That's why I encourage people to wait at least a week—my mandatory waiting period—before making a purchase. At least 50 percent of the time you never go back. And a lot of times when you do go back you say, “What? I was going to buy this?” This is one of the few things we can do as consumers to battle back against the 3,000 commercial messages we hear every day.
Well, the American economy is built on consumer spending.
I'm starting to get this backlash with people insisting, “If we don't buy stuff then everything collapses.” I have a hard time believing that the Ultimate Cheapskate, working out of his garage, is capable of bringing the U.S. economy to its knees.
That said, I believe that current rates of spending and consumption in the U.S. are unsustainable. But nobody wants to hear that, which is why I deliver the message with a laugh track. But if you believe that we're spending and consuming too much, then wouldn't a gradual ratcheting back of that behavior be better than a cataclysmic collapse sometime in the future?
I'm not saying the current economic slowdown is a good thing, but during the leadup to this slowdown what happened? Americans went further into debt than any generation since the Great Depression and by most standards we became less happy than previous generations. So perhaps a scaling back wouldn't be so bad.
Tell me about fiscal fasting.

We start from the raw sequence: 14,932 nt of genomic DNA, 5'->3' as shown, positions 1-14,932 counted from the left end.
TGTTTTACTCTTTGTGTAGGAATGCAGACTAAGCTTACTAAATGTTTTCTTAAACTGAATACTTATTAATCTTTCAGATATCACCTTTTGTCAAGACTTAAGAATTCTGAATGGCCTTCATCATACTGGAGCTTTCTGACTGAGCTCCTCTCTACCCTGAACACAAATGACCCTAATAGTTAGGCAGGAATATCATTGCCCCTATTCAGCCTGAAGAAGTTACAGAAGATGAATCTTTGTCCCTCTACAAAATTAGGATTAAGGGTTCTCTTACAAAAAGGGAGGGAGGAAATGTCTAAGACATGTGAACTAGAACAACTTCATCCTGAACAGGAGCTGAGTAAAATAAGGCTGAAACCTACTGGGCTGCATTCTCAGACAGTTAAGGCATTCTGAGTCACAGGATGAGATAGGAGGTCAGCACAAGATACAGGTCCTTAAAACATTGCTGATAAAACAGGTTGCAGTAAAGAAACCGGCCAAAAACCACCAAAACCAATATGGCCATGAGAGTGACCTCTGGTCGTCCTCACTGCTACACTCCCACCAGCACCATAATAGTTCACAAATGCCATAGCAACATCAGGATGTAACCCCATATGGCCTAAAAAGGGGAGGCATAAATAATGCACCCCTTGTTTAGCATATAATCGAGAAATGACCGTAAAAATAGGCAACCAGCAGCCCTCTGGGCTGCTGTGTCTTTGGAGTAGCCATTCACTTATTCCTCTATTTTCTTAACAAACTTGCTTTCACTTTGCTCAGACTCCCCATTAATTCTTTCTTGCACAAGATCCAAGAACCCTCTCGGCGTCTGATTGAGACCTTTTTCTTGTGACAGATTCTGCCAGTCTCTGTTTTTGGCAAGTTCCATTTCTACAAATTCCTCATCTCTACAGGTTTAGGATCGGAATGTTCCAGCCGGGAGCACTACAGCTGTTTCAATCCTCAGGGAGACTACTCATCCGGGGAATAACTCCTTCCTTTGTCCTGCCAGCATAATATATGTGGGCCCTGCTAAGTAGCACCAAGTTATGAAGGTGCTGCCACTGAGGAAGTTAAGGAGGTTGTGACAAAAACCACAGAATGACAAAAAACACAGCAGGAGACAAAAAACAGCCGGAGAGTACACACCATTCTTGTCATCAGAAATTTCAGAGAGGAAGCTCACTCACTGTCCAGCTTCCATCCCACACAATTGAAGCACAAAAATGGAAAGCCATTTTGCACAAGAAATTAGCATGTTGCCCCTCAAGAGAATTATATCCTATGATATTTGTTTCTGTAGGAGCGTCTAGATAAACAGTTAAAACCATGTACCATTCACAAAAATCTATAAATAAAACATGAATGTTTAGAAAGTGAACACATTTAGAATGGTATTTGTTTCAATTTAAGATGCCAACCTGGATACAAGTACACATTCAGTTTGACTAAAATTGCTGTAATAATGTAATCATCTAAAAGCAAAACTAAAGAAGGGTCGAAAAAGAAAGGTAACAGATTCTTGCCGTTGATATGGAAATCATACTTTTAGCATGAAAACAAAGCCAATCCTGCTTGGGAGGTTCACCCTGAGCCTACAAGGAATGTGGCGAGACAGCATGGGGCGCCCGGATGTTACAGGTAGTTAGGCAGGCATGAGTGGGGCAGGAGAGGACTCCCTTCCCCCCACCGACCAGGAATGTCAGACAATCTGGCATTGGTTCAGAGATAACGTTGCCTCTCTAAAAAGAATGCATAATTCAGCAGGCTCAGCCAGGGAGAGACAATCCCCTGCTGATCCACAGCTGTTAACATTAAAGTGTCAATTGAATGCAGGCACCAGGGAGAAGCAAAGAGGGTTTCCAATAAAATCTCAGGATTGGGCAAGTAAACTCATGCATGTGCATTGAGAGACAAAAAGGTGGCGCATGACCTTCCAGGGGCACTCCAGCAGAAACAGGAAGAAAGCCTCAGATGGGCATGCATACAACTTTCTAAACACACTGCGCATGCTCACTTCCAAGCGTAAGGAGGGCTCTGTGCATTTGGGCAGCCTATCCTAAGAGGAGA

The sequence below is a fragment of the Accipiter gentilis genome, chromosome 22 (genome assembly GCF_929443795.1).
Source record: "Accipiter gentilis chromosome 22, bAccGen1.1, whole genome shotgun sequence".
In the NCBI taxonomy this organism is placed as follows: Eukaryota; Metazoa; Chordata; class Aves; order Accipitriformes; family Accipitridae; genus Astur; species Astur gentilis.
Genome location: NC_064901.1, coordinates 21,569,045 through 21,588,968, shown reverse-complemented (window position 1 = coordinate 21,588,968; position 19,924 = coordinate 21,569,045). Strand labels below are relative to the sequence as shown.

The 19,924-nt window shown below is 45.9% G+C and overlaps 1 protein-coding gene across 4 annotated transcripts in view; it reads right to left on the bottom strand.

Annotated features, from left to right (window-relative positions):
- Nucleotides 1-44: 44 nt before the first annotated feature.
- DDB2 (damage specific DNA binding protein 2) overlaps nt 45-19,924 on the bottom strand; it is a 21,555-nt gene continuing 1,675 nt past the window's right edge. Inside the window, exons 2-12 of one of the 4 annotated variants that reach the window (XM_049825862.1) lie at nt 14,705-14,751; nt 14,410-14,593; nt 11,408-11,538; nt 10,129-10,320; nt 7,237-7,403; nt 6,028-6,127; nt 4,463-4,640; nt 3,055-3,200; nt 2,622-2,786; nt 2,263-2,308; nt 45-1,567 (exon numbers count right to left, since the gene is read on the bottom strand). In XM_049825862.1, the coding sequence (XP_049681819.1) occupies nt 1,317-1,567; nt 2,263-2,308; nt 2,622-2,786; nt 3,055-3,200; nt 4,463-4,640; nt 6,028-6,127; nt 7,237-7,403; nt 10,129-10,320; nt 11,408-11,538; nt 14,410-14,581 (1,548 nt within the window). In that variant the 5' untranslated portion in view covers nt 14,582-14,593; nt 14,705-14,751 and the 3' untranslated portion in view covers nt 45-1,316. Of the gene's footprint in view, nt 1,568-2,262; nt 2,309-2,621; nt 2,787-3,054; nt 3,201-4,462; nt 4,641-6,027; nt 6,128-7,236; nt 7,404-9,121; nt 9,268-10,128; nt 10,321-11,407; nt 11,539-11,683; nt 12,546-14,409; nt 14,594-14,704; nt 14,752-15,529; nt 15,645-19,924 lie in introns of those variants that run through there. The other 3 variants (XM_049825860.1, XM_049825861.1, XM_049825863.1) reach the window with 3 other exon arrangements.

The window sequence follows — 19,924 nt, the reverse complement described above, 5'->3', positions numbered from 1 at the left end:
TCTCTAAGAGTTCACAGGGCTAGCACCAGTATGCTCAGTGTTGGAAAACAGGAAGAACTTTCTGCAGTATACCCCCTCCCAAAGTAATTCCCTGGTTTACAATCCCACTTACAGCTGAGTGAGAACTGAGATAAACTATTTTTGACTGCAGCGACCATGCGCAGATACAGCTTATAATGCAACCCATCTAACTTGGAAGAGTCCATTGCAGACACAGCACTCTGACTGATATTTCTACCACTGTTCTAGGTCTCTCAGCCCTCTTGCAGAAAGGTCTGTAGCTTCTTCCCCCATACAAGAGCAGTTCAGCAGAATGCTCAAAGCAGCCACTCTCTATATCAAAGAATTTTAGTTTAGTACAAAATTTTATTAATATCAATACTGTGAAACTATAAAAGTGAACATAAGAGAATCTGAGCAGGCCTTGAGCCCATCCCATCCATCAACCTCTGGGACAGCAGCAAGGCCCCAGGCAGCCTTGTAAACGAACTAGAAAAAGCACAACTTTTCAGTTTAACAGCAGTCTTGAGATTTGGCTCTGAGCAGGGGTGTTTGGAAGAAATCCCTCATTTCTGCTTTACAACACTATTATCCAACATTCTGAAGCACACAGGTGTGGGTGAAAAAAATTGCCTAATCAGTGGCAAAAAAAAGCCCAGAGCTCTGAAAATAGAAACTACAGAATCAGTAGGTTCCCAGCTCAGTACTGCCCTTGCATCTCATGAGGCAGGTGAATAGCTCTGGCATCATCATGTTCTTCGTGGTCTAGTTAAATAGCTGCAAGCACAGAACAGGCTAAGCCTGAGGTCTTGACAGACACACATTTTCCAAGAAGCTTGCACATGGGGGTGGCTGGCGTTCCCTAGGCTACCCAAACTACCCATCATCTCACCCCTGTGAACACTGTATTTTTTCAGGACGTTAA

Fiscal fasting involves going for a week or more without spending any money. A fiscal fast will do three things: First, you'll save some money. Second, it will show you how you spend—and probably waste—money during a normal week. Third, it will remind you that there are many things in life that don't cost a nickel.
Since the book came out a lot of readers have emailed me and said they have actually done this. Most often they say, “I didn't think it could be done,” but then by day three or four they realize it isn't that difficult, and by the end of the week they start feeling guilty about how much they spend and consume every week.
I think it goes to this issue of abundance and how much we have. In our society you don't have to stop and think about it, but if you do, you're shocked.
How do you feel about the spending habits of the Bush administration?
I try to not get involved with political discussions because, for one, I can't take it anymore. I have very strong political views, but that's not what I write about. However, I once worked for a non-profit—the Partnership for Public Service—that was trying to get good people to go into public service, including government service. Even though I'm the cheapest man in America I think by and large the money we spend on government is a good investment. When I pay a plumber, which I rarely do, it strikes me that it costs way too much. But when I drive on roads paid for by tax dollars it seems like that is a good thing.
Does your wife often complain about your frugal ways?
I'm in the doghouse with her right now because we're having this cold snap and I have this apparatus on the thermostat so you can't turn it up too high. This morning she said, “For goodness sake, Jeff, I can see my breath in the kitchen.” I said, “Oh, great, I can unplug the refrigerator because it's cold enough now.”
All kidding aside, it's a great relationship. We share many of the same views on money.
What happens if you become a big-time author and begin earning a lot of money from your writing?
I don't know how to respond to that. It's not that I don't like money it's just that I'm ambivalent about it. I wasn't motivated to write the book by money, nor have I made a lot of money off of it. All I can say is that if someone drops a bunch of money on me, I really believe that my life would not change at all.